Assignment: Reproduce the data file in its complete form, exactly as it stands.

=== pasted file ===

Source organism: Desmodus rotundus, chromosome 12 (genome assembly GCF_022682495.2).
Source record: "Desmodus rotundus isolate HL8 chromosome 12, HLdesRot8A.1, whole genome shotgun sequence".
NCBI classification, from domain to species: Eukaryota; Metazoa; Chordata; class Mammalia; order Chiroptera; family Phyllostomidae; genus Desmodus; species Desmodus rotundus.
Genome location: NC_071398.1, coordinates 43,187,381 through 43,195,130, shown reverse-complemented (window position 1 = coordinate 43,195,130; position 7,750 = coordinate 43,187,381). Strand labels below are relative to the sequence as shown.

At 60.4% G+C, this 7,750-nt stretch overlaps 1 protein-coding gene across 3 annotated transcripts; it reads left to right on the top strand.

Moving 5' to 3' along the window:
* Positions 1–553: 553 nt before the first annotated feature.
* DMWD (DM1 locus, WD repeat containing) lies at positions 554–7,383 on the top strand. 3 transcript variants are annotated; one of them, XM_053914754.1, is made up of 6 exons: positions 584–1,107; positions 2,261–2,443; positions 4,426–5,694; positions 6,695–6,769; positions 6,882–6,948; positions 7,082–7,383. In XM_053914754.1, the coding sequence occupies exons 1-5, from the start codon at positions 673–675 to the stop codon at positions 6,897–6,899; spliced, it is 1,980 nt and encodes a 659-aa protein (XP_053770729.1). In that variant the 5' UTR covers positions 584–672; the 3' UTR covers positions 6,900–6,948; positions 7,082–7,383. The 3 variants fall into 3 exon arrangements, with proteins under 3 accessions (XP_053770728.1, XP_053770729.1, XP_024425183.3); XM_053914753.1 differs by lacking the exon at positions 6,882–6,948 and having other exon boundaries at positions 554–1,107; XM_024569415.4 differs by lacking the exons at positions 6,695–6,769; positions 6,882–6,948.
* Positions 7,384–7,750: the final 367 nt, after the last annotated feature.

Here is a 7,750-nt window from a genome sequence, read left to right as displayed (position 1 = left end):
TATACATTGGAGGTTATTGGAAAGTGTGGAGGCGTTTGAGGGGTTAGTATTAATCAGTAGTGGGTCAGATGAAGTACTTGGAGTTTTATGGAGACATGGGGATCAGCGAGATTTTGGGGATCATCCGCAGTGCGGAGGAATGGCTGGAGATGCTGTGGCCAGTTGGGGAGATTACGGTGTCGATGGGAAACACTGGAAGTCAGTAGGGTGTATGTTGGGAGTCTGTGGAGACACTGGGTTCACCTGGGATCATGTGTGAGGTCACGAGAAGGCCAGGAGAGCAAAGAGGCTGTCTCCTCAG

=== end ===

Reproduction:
Source organism: Desmodus rotundus, chromosome 12 (genome assembly GCF_022682495.2).
Source record: "Desmodus rotundus isolate HL8 chromosome 12, HLdesRot8A.1, whole genome shotgun sequence".
NCBI classification, from domain to species: Eukaryota; Metazoa; Chordata; class Mammalia; order Chiroptera; family Phyllostomidae; genus Desmodus; species Desmodus rotundus.
Genome location: NC_071398.1, coordinates 43,187,381 through 43,195,130, shown reverse-complemented (window position 1 = coordinate 43,195,130; position 7,750 = coordinate 43,187,381). Strand labels below are relative to the sequence as shown.

At 60.4% G+C, this 7,750-nt stretch overlaps 1 protein-coding gene across 3 annotated transcripts; it reads left to right on the top strand.

Moving 5' to 3' along the window:
* Positions 1–553: 553 nt before the first annotated feature.
* DMWD (DM1 locus, WD repeat containing) lies at positions 554–7,383 on the top strand. 3 transcript variants are annotated; one of them, XM_053914754.1, is made up of 6 exons: positions 584–1,107; positions 2,261–2,443; positions 4,426–5,694; positions 6,695–6,769; positions 6,882–6,948; positions 7,082–7,383. In XM_053914754.1, the coding sequence occupies exons 1-5, from the start codon at positions 673–675 to the stop codon at positions 6,897–6,899; spliced, it is 1,980 nt and encodes a 659-aa protein (XP_053770729.1). In that variant the 5' UTR covers positions 584–672; the 3' UTR covers positions 6,900–6,948; positions 7,082–7,383. The 3 variants fall into 3 exon arrangements, with proteins under 3 accessions (XP_053770728.1, XP_053770729.1, XP_024425183.3); XM_053914753.1 differs by lacking the exon at positions 6,882–6,948 and having other exon boundaries at positions 554–1,107; XM_024569415.4 differs by lacking the exons at positions 6,695–6,769; positions 6,882–6,948.
* Positions 7,384–7,750: the final 367 nt, after the last annotated feature.

Here is a 7,750-nt window from a genome sequence, read left to right as displayed (position 1 = left end):
TATACATTGGAGGTTATTGGAAAGTGTGGAGGCGTTTGAGGGGTTAGTATTAATCAGTAGTGGGTCAGATGAAGTACTTGGAGTTTTATGGAGACATGGGGATCAGCGAGATTTTGGGGATCATCCGCAGTGCGGAGGAATGGCTGGAGATGCTGTGGCCAGTTGGGGAGATTACGGTGTCGATGGGAAACACTGGAAGTCAGTAGGGTGTATGTTGGGAGTCTGTGGAGACACTGGGTTCACCTGGGATCATGTGTGAGGTCACGAGAAGGCCAGGAGAGCAAAGAGGCTGTCTCCTCAG